We as a cooking people can agree to disagree about many things: are or are not dried chickpeas vastly superior to canned? Cornstarch as pudding stabilizer –- acceptable or Lucifer’s work? Just how long should the coffee sit in the French press? But on this we are certainly all in accord: when you present your spouse with their dinner, they should not bust out laughing.
Well, I might have said something at some point along the lines of, “Remember when we were dating and you served me salad out of a pasta pot? So, how’s it going since then?” Or, maybe I didn’t. Who can recall such marital exchanges really, but shall we get to the recipe?
You read the word torte, you start thinking crust. You start thinking crust, you well might then think, not during the week. But this is sort of a misnomer. There is no crust involved here, nor is there virtue, meatless or not. But what this recipe does do is marry something lovely and green with a beloved creamy counterpart to create a layered but simple and versatile quick dish.
As you know, I do not traffic in judgment over frozen organic vegetables at the time of year when you can still see your breath on the back porch as you stand there, waiting for the puppy to do his thing. Fresh peas are a wonderful thing; if you’ve got them, use them but you should blanch them a bit first.
TasteFood (who once ate puffin, you should know) suggests that you use a 9-inch springform pan, but if you want to use a cake pan with just a removable bottom, as I did, no calamity will befall your tart.
I cooked my shallot closer to three minutes, because that’s just me. As my peas simmered (I used water, just to keep it vegetarian) I got out my fairly-new food processor, forgot how to put the top on properly, cursed a little bit, asked for help from no one in particular, then finally remembered, felt abashed, pondered reading the manual at some point, then moved on. (This part is optional.) Next, get your peas a whirlin’ as instructed, dumping in the eggs one lovely yolk at a time.
What emerged from my oven 25 minutes later was a fragrant and creamy pan of bright deliciousness, which also happened to be Technicolor green. “Really?” my husband asked, laughing, as I proudly held out my dish. Yes, really. Because in truth, my dish did not quite look like the photo our recipe scribe provided. There were no tawny-colored edges, just greener ones. This led to a feeling of some inadequacy, which vanished when I tasted the dish. Its texture is soufflé like, but its flavor has some bite, like a cheese course served in your garden.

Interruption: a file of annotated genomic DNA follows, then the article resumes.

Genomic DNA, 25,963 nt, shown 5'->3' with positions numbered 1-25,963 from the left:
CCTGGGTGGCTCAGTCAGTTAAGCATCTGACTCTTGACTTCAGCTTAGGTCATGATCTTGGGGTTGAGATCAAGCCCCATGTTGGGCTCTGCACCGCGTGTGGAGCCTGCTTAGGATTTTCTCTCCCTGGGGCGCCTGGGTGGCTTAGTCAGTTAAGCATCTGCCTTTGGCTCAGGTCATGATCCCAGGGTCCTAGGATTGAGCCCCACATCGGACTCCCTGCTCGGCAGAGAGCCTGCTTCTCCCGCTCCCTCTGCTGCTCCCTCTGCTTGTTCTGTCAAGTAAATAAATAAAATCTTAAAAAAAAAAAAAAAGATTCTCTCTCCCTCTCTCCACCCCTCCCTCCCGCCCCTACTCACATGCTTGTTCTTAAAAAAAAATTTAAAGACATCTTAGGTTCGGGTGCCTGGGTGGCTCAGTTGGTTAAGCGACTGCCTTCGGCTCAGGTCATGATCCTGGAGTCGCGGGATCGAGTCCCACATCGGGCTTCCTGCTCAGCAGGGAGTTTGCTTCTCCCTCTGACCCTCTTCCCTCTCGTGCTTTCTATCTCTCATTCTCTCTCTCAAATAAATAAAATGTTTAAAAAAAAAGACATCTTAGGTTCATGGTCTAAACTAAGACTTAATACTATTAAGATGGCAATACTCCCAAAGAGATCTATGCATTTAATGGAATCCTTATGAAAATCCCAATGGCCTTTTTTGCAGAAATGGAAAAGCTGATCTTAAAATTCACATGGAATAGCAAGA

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Even after three large family servings, there was some left; I reheated it the next day as a side. In the author's photo, this dish is finished with one more green touch -- slivers of chives dotted on top. But Jenny doesn’t garnish. I just saved you three more minutes!
1/4 cup finely grated Parmigiano-Reggiano cheese, plus extra for sprinkling
1/4 cup finely grated young Pecorino cheese
2 tablespoons finely chopped fresh mint
2 teaspoons finely grated lemon zest
1 teaspoon freshly ground black pepper
Preheat oven to 375 F. Butter a 9 inch springform pan and wrap bottom with foil to prevent any leakage.
Melt 1 tablespoon butter in a skillet over medium heat. Add shallots and cook until softened, one minute. Add peas and 1 teaspoon salt; sauté briefly to coat. Add water or stock. Cook until peas are tender and liquid has evaporated. Remove from heat and let cool slightly.
Transfer half of the peas to a bowl of a food processor; purée. Add ricotta and nutmeg; pulse to blend. Add eggs one at a time, blending well after each addition. Transfer to a bowl. Whisk in creme fraiche, 1/4 cup Parmigiano-Reggiano and Pecorino cheeses. Stir in remaining peas, mint, lemon zest, 1/2 teaspoon salt and black pepper.
Pour eggs into prepared springform pan. Sprinkle with Parmigiano-Reggiano cheese. Bake in oven until edges are golden brown and center is puffed and cooked through, about 30-35 minutes. Remove and let cool slightly. Serve warm or at room temperature.
By day, Jennifer Steinhauer, aka Jenny, covers Congress for The New York Times. By night, she is an obsessive cook.
A New Way to Dinner, co-authored by Food52's founders Amanda Hesser and Merrill Stubbs, is an indispensable playbook for stress-free meal-planning (hint: cook foundational dishes on the weekend and mix and match ‘em through the week).